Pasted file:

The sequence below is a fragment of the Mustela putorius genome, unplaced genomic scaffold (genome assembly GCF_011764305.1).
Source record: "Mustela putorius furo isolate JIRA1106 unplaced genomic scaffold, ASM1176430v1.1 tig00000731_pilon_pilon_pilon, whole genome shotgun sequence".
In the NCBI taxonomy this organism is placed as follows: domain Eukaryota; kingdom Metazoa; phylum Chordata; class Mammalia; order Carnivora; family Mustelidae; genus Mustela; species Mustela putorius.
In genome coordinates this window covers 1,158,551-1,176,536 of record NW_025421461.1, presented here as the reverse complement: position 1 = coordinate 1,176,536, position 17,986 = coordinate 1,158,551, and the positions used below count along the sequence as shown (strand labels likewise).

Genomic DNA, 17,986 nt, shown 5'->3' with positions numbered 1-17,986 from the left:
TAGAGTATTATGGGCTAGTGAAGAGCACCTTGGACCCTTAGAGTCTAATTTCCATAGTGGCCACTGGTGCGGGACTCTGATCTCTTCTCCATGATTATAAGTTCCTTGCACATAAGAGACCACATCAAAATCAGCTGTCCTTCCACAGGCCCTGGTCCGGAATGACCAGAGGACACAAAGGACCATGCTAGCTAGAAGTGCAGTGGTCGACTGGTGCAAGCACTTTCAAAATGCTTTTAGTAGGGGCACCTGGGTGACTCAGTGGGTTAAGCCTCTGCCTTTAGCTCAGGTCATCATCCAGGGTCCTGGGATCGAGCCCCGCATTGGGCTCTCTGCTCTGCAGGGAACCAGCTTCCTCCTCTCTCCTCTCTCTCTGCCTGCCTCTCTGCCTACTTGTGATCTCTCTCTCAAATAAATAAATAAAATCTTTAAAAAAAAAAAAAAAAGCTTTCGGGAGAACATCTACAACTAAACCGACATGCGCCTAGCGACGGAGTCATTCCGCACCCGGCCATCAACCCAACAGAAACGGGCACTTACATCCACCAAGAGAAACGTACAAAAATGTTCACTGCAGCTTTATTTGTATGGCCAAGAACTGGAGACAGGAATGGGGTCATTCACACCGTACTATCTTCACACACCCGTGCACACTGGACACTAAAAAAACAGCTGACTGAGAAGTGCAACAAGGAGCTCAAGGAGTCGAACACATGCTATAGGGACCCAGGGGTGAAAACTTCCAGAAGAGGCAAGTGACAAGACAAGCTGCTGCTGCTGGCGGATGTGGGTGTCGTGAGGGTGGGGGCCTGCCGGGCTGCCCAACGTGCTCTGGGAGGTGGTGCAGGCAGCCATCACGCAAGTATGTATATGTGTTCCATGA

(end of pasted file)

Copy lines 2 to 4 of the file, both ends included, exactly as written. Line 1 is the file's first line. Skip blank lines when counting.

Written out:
Source record: "Mustela putorius furo isolate JIRA1106 unplaced genomic scaffold, ASM1176430v1.1 tig00000731_pilon_pilon_pilon, whole genome shotgun sequence".
In the NCBI taxonomy this organism is placed as follows: domain Eukaryota; kingdom Metazoa; phylum Chordata; class Mammalia; order Carnivora; family Mustelidae; genus Mustela; species Mustela putorius.
In genome coordinates this window covers 1,158,551-1,176,536 of record NW_025421461.1, presented here as the reverse complement: position 1 = coordinate 1,176,536, position 17,986 = coordinate 1,158,551, and the positions used below count along the sequence as shown (strand labels likewise).